Albums review Greta Matassa, “Portrait” (Origin Records) Kelley Johnson, “Something Good” (OA2 Records) Two artists indelibly linked to Tula’s Restaurant & Jazz Club, which is closing at the end of this month, are Seattle’s best female jazz singers — Greta Matassa and Kelley Johnson — who both celebrated the release of new albums at the club this summer. Where they will debut their next albums is an open question, but in the meantime, we have CDs by a pair of local vocalists working at the top of their game. Both Matassa and Johnson are genuine jazz singers — they improvise, they swing, they draw deeply from the blues — but they could not be more different. If you like astrology, Matassa is earth, Johnson, air. Both are fiery, but Matassa shoots from the gut, punching listeners with Aretha-like cries, a quick vibrato and theatrical builds, à la Nancy Wilson. Johnson, inspired by Betty Carter, is … [Read more...] about Review: Album releases by Greta Matassa and Kelley Johnson show two Seattle jazz singers at the top of their game
Female jazz singers
Sections SEARCH Skip to content Skip to site index Obituaries Subscribe Log In Subscribe Log In Today's Paper Advertisement Supported by ByNeil Genzlinger Aug. 15, 2018 Before March 1972, Morgana King was known as a jazz singer with an impressive vocal range and an ability to put a distinctive spin on an eclectic selection of songs. But by late that month, although she remained an accomplished singer, millions of moviegoers thought of her as Vito Corleone’s wife. Ms. King had never been in a feature film before playing Mama Corleone in “The Godfather,” which after its release that month became one of the most acclaimed movies of all time. She was in “Godfather II” as well and had a smattering of other television and film credits, but music was always her passion. She had been singing since she was a teenager and had a breakthrough in 1964 with her much-admired version of “A Taste of Honey,” … [Read more...] about Morgana King, Jazz Singer and ‘Godfather’ Actor, Is Dead at 87
Graciela Perez-Gutierrez, the legendary Afro-Cuban jazz singer who blazed the trail for Hispanic pop stars like Jennifer Lopez and Shakira, died Wednesday after being hospitalized in New York for several weeks. She was 94.Graciela, or "Gracie" to her friends, "was where it all started," said Bobby Sanabria, who played on three of her records. "Without her, there is no Celia Cruz or La Lupe or any of the stars today."Born in Havana, Perez-Gutierrez began performing with the all-female Orquestra Anacaona, where she played bass and sang. In 1942, she became the first woman to front a major tropical band when she moved to New York to sing with the Afro-Cuban orchestra led by her stepbrother Machito. She performed primarily with Machito and her brother-in-law Mario Bauza for decades."She had a beautiful voice," said radio host Paco. "She could sing anything, boleros to salsa, and as soon as she started to sing, you knew just who it was."She leaves no immediate family but is survived by … [Read more...] about Graciela Perez-Grillo, legendary Afro-Cuban jazz singer, dies at age 94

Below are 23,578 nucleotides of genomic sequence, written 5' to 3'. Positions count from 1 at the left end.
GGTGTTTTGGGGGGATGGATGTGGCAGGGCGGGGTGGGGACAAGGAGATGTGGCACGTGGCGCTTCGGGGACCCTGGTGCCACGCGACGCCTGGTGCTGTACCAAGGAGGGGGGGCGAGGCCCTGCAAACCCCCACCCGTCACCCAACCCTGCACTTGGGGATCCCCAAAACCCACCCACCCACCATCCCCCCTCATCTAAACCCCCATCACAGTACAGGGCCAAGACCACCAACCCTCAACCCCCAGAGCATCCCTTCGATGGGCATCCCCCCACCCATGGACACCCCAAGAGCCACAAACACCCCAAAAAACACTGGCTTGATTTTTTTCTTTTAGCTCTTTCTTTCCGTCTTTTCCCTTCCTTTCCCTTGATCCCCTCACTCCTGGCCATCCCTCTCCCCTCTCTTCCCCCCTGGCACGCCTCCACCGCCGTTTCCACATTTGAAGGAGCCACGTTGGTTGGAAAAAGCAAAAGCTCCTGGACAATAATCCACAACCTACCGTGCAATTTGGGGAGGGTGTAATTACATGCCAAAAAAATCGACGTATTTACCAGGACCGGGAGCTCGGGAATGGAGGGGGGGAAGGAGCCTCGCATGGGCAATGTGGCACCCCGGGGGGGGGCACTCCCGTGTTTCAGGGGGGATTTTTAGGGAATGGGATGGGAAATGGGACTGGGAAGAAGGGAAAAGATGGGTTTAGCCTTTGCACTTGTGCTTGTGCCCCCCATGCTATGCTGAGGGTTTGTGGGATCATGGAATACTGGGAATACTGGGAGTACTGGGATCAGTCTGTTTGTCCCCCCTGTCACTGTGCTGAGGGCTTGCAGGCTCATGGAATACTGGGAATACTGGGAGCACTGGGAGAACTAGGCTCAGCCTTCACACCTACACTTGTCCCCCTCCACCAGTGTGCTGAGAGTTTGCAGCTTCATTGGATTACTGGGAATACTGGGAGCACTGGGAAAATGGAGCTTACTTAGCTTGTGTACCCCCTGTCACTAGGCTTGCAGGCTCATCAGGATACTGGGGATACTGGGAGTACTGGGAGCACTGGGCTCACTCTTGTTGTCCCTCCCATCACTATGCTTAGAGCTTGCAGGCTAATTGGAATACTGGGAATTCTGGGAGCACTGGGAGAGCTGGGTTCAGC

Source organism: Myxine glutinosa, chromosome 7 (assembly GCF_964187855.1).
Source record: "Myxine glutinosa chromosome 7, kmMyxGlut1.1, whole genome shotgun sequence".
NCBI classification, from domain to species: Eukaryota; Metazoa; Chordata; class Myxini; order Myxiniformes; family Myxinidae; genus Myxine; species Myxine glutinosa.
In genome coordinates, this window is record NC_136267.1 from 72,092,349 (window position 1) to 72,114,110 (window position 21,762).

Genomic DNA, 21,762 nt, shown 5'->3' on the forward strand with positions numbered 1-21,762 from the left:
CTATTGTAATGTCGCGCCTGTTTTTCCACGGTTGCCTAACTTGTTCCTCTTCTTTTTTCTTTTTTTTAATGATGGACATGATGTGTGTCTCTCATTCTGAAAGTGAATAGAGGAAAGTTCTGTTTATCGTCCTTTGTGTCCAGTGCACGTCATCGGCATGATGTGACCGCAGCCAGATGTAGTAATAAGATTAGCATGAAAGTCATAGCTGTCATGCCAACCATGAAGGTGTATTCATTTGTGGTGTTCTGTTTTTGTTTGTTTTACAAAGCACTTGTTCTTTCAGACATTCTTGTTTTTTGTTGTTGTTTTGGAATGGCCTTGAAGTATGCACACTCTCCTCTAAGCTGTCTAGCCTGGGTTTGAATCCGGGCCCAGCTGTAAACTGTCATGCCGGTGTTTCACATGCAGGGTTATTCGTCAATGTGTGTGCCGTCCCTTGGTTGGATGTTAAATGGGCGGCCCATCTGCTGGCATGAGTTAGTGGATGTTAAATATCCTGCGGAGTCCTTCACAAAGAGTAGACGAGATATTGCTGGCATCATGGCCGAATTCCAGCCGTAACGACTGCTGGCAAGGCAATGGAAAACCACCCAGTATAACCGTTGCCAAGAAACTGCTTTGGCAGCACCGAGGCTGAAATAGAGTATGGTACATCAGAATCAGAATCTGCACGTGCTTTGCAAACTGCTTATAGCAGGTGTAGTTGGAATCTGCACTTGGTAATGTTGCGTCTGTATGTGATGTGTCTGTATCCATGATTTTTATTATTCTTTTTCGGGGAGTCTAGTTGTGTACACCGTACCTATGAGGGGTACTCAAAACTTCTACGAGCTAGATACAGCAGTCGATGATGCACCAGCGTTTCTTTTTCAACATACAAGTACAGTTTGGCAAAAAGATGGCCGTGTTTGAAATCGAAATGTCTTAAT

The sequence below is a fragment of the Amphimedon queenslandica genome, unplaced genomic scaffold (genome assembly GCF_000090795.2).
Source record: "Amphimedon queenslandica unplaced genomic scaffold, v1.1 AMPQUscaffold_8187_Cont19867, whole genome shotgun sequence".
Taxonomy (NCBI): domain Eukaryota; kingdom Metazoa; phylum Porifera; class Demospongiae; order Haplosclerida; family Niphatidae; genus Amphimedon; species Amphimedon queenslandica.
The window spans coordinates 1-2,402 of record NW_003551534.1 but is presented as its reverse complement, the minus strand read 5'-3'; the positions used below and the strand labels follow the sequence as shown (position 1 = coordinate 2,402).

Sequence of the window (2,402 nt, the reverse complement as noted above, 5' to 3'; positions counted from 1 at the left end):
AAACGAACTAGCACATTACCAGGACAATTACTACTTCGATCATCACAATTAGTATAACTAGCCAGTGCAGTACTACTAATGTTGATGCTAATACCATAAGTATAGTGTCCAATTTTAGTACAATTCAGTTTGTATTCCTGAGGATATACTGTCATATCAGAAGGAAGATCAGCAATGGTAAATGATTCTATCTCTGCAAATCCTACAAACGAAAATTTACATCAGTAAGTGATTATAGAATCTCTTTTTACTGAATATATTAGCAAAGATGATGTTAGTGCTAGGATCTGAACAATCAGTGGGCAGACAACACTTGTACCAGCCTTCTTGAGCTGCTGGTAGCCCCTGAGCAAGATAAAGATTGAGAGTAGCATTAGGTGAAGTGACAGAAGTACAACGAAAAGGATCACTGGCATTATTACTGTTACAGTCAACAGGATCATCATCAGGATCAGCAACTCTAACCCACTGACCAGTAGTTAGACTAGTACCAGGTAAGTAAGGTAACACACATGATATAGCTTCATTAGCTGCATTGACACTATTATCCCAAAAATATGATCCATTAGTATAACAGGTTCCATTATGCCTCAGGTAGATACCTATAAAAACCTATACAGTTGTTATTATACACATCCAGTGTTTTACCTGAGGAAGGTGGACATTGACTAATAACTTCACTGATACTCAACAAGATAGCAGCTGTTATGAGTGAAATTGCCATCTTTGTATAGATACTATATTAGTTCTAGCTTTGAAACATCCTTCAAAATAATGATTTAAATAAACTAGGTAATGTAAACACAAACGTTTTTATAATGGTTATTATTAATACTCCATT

Fresh off a tour in Germany, four-time Grammy award-winning jazz singer Dianne Reeves turns to love of the mature variety Friday in the first of two evenings in Jazz at Lincoln Center's Rose Hall. Love is one reason Reeves performs each year at Jazz at Lincoln Center. "I love New York City," she says, "because there's something to do 24-7, something that will make you see things in a whole different light. Like they say: it's the city that never sleeps." She also favors the New York audience. "There are always very sophisticated listeners. I love the audiences because they're active listeners," she says. "They really hear every subtle nuance." Reeves has explored love and emoption over the course of her career, starting with her first recording, "Welcome to My Love," in 1977. Her most recent effort, "When You Know "(2008), was a reflection of the love she has come to know. "That's something that's abiding, uncompromising and compassionate," she told Jazz.com when the … [Read more...] about Dianne Reeves interview: Jazz singer favors ‘sophisticated’ New York audience
Nancy Wilson, whose skilled and flexible approach to singing provided a key bridge between the sophisticated jazz-pop vocalists of the 1950s and the powerhouse pop-soul singers of the 1960s and ‘70s, died Thursday at her home in Pioneertown, California. She was 81. Wilson’s death, which came after a long illness, was confirmed by her manager, Devra Hall Levy. In her long and celebrated career, Wilson performed American standards, jazz ballads, Broadway show tunes, R&B torch songs and middle-of-the-road pop pieces, all delivered with a heightened sense of a song’s narrative. “I have a gift for telling stories, making them seem larger than life,” she told the Los Angeles Times in 1993. “I love the vignette, the plays within the song.” Some of Wilson’s best-known recordings told tales of heartbreak, with attitude. A forerunner of the modern female empowerment singer, with the brassy inflections and biting inflections to fuel it, Wilson … [Read more...] about Jazz singer Nancy Wilson dies at 81; she turned songs into stories
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